Determining the calcium sensitivity of the hypertrophic cardiomyopathy-linked alpha-cardiac actin variant A331P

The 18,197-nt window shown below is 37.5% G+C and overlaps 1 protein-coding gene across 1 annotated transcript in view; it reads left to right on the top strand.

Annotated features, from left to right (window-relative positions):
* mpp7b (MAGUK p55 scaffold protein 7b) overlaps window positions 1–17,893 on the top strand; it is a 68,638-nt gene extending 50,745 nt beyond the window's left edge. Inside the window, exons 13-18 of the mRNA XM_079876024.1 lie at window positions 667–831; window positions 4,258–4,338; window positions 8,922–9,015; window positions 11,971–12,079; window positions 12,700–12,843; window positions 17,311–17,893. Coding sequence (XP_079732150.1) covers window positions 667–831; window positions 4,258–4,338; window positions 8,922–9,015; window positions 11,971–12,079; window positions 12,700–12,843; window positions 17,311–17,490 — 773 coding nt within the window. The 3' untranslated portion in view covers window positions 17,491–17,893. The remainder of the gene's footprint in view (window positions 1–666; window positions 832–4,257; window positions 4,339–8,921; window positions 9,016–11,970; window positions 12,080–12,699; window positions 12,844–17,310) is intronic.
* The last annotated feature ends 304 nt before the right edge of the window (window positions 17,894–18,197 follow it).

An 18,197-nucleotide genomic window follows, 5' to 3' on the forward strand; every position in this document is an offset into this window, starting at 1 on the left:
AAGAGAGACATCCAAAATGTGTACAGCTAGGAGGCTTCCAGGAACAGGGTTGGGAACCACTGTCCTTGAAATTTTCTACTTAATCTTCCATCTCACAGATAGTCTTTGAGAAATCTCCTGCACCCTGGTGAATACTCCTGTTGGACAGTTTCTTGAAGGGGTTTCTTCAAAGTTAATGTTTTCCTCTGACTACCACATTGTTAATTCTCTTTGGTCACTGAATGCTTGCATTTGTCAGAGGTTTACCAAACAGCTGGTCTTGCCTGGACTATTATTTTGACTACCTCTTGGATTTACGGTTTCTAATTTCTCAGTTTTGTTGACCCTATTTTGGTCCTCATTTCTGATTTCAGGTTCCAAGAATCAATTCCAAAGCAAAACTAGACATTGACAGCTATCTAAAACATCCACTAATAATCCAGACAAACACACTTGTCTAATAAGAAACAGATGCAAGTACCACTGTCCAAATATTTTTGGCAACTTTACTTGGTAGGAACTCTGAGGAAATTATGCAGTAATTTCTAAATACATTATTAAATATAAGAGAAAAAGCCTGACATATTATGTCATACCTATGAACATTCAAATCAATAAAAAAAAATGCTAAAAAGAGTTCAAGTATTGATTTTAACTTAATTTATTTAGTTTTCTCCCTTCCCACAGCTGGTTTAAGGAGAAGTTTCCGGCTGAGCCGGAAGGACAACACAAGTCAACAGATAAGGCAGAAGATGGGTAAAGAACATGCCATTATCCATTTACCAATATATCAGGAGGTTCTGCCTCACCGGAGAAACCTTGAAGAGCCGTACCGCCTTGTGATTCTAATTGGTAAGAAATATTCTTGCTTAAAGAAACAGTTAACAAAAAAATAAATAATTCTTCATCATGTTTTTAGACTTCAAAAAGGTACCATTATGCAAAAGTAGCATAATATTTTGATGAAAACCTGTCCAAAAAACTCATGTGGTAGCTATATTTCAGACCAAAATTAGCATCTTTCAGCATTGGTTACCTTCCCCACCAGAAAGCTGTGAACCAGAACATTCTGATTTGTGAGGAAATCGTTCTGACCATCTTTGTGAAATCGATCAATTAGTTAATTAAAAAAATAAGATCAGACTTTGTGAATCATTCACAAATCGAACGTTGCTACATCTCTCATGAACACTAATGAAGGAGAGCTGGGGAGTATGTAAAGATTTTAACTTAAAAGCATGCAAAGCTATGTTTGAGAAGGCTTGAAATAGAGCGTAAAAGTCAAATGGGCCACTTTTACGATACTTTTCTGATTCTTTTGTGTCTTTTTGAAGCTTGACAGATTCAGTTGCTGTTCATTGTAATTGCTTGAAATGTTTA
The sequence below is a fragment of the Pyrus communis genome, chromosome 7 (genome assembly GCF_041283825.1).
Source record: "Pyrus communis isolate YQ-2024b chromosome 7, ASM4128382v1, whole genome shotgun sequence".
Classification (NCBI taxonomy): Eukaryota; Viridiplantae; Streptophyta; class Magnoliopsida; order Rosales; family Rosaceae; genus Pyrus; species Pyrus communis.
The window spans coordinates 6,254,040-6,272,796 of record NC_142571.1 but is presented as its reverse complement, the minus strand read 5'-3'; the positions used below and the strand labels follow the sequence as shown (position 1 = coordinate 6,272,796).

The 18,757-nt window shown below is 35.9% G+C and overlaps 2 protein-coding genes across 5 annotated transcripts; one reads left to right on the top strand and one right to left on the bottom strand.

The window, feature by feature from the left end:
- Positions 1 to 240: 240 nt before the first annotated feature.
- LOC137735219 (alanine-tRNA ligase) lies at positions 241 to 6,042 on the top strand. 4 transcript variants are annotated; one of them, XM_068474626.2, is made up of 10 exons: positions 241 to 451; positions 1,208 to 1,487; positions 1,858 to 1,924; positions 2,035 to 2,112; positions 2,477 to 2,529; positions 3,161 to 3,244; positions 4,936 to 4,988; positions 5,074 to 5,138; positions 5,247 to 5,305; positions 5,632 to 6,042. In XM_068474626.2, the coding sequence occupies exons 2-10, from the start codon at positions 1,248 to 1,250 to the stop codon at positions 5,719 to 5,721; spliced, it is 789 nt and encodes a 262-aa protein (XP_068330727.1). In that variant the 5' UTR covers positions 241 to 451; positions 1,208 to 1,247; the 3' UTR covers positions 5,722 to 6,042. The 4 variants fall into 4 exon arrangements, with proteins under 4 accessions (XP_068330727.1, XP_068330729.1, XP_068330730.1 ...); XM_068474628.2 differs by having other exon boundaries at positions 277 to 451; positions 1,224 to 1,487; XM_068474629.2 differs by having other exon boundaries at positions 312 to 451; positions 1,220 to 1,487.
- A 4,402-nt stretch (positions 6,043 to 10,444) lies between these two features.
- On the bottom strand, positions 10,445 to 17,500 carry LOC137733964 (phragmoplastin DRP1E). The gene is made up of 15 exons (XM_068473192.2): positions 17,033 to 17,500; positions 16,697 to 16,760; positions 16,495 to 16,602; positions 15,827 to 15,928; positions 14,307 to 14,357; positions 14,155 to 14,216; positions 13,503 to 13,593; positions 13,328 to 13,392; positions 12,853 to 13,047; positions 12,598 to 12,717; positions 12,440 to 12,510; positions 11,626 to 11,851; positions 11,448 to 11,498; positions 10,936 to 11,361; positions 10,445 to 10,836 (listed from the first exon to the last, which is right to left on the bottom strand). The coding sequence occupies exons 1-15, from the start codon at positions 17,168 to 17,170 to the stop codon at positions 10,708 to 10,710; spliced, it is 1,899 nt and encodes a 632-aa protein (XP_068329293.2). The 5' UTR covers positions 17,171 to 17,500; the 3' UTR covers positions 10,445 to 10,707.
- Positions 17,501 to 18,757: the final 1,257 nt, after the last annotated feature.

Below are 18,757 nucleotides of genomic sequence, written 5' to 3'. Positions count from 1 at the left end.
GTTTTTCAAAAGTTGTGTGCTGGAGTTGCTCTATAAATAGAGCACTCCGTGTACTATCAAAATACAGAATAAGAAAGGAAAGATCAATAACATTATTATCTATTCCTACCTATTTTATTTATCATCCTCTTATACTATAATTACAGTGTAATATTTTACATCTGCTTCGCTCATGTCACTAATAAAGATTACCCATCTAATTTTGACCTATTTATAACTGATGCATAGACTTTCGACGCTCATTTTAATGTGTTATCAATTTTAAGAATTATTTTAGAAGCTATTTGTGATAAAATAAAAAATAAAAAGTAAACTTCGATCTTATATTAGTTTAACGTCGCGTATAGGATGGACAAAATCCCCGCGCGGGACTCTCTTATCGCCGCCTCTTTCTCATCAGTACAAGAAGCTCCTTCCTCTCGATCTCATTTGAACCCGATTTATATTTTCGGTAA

Hypertrophic cardiomyopathy (HCM) is a common inherited cardiovascular disease linked to sarcomere proteins. Over many years of research, a common hypothesis for this disease has emerged: protein variants cause an increase in calcium (Ca2+) sensitivity that leads to greater contractility, resulting in hypertrophy characteristic of HCM. Only one protein has shown to contradict this hypothesis, the α-cardiac actin (ACTC) variant A331P. In this thesis, A331P-ACTC was compared to wild-type recombinant- (WTrec-) ACTC and found to have a decrease in Ca2+ sensitivity, but with residual activity at low Ca2+ concentration, based on the actin-activated myosin ATPase and in vitro motility assays. My results indicate that Ca2+ sensitivity should not be the sole focus of research, which is supported by recent publications that raise additional considerations regarding HCM progression besides an increase in Ca2+ sensitivity. Finally, my research suggests that residual constitutive contraction is an additional mechanism for HCM development.